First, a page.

Sorry Nigeria Foreign Missions Status
REFLECTING the widespread culture of maladministration in the country, reports of the dilapidated state of Nigerian embassies and missions abroad further tarnish the country’s international image and deserve decisive corrective action. The sad state of foreign missions was illustrated by the Speaker of the House of Representatives, Femi Gbajabiamila, who, when meeting with Foreign Minister Geoffrey Onyeama, lamented their insufficient funding, unsanitary environment, poor conditions of work and their crumbling infrastructure. It is a challenge for the President, Major General Muhammadu Buhari (retired), and Onyeama to project a favorable image for the country.
An embassy or foreign mission is the main diplomatic representation of a country in another country. Serving as the main channel of communication between two countries, an embassy performs important governmental functions, including formulating various treaties between the countries, arranging visits by high-ranking officials, and more.
Furthermore, embassies or consulates are responsible for disseminating their national culture and foreign policy in the host country. Sadly, the rot and poor governance at home is being replicated in the country’s missions abroad. Gbajabiamila said, “Even in Africa or outside of Africa, we call people ambassadors. I think the meaning of ambassador is very clear. They are a reflection of Nigeria. But when an ambassador doesn’t have a car or his car is 15 years old and it breaks down every time, the car has even broken down with me in it. And they had to hastily roll up the Nigerian flag and put it in their pockets to avoid embarrassment. You go to an embassy, the toilets don’t work. You ask them why? They say there is no money. You enter an embassy where the air conditioners are broken. I can go on and on.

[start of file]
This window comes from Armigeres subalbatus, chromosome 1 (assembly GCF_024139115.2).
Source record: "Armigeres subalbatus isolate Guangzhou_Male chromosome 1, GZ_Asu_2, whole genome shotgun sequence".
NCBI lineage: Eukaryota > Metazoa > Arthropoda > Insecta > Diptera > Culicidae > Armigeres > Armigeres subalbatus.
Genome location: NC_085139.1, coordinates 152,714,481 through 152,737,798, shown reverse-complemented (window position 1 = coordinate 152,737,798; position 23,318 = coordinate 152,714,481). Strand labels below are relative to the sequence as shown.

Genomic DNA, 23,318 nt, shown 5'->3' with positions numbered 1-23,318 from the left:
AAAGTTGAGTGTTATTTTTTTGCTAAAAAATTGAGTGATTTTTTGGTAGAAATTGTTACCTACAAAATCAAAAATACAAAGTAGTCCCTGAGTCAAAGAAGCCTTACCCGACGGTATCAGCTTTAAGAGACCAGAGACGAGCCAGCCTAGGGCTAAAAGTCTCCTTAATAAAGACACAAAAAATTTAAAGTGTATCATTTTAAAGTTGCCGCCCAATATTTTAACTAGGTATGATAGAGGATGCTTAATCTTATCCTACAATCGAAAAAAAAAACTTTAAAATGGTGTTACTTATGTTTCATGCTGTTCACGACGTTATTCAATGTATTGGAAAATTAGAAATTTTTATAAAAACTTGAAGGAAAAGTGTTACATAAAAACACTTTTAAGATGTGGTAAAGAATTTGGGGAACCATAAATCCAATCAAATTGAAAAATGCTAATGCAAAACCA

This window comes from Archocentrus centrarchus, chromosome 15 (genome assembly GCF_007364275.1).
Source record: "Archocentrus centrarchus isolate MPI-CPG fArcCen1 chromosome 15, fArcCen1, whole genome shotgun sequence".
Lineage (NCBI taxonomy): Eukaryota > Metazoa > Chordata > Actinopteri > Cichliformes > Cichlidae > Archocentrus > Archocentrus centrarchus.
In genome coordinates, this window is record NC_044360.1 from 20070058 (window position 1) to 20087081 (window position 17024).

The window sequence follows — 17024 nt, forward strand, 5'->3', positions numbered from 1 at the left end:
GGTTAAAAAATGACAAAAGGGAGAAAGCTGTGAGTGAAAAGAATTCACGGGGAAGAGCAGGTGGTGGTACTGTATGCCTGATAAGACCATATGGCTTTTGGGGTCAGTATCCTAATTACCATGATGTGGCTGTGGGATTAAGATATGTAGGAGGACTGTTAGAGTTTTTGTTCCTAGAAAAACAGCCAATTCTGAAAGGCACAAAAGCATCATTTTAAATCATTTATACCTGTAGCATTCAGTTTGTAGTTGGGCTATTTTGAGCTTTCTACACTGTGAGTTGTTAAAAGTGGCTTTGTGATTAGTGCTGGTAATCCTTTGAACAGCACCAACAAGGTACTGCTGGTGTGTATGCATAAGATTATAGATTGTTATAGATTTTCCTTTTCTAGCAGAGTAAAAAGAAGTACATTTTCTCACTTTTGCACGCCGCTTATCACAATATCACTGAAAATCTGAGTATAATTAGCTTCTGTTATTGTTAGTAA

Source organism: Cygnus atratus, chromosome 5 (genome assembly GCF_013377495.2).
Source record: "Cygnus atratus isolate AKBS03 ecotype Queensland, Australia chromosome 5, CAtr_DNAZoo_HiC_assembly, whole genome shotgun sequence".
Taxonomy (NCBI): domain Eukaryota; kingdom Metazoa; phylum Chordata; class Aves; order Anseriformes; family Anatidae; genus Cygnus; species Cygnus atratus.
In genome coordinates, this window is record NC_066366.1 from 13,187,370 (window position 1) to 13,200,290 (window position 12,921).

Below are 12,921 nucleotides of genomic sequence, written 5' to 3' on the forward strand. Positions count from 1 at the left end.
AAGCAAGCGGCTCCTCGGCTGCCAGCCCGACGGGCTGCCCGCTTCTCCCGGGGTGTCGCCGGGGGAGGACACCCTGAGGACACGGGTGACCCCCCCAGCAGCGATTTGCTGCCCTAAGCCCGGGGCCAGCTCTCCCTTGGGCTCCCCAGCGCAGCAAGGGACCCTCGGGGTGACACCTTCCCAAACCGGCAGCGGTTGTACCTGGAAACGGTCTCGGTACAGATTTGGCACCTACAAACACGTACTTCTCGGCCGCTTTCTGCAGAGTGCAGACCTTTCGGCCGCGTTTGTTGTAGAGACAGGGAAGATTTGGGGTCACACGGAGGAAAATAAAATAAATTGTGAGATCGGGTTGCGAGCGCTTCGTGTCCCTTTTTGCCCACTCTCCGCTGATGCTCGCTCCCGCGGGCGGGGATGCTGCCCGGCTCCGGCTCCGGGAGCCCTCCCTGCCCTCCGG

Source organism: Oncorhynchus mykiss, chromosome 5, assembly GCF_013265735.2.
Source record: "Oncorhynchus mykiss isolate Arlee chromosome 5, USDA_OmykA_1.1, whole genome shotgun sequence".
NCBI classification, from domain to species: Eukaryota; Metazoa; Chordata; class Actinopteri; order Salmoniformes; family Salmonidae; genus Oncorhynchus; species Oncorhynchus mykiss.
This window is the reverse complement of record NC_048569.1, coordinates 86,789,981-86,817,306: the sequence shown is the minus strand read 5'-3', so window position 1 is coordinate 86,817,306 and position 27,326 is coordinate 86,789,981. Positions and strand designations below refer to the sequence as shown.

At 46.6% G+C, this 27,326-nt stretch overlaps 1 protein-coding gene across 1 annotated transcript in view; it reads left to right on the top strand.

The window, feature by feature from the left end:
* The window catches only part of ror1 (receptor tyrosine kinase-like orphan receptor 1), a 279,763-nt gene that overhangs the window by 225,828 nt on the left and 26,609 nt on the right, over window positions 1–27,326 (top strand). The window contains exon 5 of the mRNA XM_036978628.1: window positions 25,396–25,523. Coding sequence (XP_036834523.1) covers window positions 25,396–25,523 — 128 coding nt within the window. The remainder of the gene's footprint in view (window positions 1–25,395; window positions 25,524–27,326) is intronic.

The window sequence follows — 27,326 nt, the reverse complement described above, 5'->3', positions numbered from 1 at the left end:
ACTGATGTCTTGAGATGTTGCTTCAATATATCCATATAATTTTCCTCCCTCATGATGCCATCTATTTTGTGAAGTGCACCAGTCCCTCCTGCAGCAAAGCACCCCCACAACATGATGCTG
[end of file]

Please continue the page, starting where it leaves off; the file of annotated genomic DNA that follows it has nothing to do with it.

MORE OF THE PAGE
Onyeama confirmed the funding shortfall, recalling that most of the country’s more than 100 foreign missions had complained of insufficient funding. This prompted the government in 2019 to close three embassies, those in Prague, Czech Republic; Belgrade, Serbia and Colombo, Sri Lanka. That of Kiev, Ukraine, has been reduced.
Ironically, in the same year, around 80% of the country’s foreign missions were not funded in the 2019 finance bill submitted to the National Assembly. It has been revealed that many Nigerian ambassadors were unable to pay school fees, rent, electricity, medical bills and other bills for their children. The Ministry of Foreign Affairs allegedly owed the volunteers and its staff more than 4.9 billion naira.
In addition to poor working conditions, many embassies reportedly lack good vehicles and other common facilities, which would have allowed embassy employees to engage in passport extortion and racketeering. Many mission buildings and common infrastructure are reportedly in disrepair, with some landlords embarrassing the country over rent.
Unpleasant results appeared. In February 2020, the UK Foreign and Commonwealth Office disclosed that the Nigerian High Commission owed over £7 million resulting from 58,102 unpaid charges in 2018 alone.